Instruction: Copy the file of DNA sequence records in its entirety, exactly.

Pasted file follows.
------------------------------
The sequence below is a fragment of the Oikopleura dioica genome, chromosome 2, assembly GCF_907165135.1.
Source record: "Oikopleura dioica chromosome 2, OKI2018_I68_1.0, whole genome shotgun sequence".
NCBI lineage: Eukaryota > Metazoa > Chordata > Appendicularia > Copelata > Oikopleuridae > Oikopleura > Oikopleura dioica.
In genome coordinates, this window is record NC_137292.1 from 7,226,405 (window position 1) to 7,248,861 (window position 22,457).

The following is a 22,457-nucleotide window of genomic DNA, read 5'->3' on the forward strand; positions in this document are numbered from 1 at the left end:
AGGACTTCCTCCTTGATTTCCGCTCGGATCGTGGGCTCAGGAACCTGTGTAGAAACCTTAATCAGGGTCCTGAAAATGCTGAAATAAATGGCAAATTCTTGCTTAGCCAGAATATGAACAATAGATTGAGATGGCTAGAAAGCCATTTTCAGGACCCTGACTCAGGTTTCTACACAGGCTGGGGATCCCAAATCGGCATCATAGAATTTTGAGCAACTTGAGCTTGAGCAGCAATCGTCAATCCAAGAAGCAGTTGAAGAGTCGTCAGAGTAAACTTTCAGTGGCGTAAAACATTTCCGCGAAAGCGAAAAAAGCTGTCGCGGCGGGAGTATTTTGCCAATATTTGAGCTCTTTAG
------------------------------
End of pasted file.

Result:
The sequence below is a fragment of the Oikopleura dioica genome, chromosome 2, assembly GCF_907165135.1.
Source record: "Oikopleura dioica chromosome 2, OKI2018_I68_1.0, whole genome shotgun sequence".
NCBI lineage: Eukaryota > Metazoa > Chordata > Appendicularia > Copelata > Oikopleuridae > Oikopleura > Oikopleura dioica.
In genome coordinates, this window is record NC_137292.1 from 7,226,405 (window position 1) to 7,248,861 (window position 22,457).

The following is a 22,457-nucleotide window of genomic DNA, read 5'->3' on the forward strand; positions in this document are numbered from 1 at the left end:
AGGACTTCCTCCTTGATTTCCGCTCGGATCGTGGGCTCAGGAACCTGTGTAGAAACCTTAATCAGGGTCCTGAAAATGCTGAAATAAATGGCAAATTCTTGCTTAGCCAGAATATGAACAATAGATTGAGATGGCTAGAAAGCCATTTTCAGGACCCTGACTCAGGTTTCTACACAGGCTGGGGATCCCAAATCGGCATCATAGAATTTTGAGCAACTTGAGCTTGAGCAGCAATCGTCAATCCAAGAAGCAGTTGAAGAGTCGTCAGAGTAAACTTTCAGTGGCGTAAAACATTTCCGCGAAAGCGAAAAAAGCTGTCGCGGCGGGAGTATTTTGCCAATATTTGAGCTCTTTAG